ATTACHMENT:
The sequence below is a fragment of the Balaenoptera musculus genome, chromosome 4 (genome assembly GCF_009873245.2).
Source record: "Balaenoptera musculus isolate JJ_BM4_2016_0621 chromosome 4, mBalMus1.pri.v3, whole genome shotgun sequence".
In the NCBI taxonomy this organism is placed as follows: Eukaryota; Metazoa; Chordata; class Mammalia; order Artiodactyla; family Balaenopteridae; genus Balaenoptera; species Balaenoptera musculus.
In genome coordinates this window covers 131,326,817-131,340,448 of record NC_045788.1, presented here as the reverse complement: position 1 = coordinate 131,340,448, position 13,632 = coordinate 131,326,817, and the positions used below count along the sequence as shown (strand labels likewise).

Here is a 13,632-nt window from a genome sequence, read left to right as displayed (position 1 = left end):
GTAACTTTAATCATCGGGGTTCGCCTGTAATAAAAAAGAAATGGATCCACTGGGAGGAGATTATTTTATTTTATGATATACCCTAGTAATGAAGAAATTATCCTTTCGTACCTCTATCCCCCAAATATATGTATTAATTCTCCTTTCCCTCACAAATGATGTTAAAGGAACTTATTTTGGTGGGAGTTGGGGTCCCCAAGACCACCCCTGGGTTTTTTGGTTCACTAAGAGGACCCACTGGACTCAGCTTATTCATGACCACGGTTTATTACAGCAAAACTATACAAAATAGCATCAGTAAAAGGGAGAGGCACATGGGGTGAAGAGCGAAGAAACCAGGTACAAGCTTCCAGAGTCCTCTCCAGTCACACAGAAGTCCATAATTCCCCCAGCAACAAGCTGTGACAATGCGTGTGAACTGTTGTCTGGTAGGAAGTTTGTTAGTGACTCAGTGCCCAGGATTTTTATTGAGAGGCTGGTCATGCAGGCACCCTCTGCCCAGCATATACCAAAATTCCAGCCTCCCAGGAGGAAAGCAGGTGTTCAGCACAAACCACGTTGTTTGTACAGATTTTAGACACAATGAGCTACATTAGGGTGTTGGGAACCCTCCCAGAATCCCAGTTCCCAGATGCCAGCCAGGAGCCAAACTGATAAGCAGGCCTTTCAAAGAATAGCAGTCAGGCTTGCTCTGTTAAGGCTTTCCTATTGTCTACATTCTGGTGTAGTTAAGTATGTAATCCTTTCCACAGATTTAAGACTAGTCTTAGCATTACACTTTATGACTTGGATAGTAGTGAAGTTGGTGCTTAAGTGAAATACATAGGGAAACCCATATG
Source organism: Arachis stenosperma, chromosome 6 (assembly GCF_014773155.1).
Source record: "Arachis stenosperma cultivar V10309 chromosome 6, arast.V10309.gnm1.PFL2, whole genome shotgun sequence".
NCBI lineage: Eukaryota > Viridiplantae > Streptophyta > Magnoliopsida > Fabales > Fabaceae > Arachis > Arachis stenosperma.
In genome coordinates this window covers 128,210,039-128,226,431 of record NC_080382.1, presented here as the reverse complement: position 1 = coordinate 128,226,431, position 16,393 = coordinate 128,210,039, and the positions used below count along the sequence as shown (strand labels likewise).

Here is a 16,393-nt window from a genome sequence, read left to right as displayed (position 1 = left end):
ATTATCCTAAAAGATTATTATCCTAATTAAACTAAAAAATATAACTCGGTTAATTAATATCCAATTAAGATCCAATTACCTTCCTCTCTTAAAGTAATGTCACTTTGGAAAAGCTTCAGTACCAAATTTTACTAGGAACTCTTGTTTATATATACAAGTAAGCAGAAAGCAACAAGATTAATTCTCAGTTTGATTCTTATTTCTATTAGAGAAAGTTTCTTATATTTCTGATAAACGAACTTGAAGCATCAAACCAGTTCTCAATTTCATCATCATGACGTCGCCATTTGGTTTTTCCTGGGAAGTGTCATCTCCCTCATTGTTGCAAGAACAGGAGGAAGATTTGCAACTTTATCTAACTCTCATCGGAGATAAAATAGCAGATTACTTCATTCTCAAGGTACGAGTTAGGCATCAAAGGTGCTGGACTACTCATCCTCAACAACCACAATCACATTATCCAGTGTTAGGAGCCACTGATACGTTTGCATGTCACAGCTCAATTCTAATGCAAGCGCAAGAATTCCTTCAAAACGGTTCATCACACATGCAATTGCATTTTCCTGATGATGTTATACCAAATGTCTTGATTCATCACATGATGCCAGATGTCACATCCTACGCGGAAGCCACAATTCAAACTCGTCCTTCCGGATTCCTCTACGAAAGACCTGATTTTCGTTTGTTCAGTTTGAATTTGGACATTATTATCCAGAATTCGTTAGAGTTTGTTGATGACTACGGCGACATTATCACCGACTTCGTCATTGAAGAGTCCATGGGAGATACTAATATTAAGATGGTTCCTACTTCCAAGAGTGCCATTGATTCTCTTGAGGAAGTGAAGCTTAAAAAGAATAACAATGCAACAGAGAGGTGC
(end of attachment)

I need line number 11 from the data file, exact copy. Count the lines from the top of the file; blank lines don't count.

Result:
Here is a 16,393-nt window from a genome sequence, read left to right as displayed (position 1 = left end):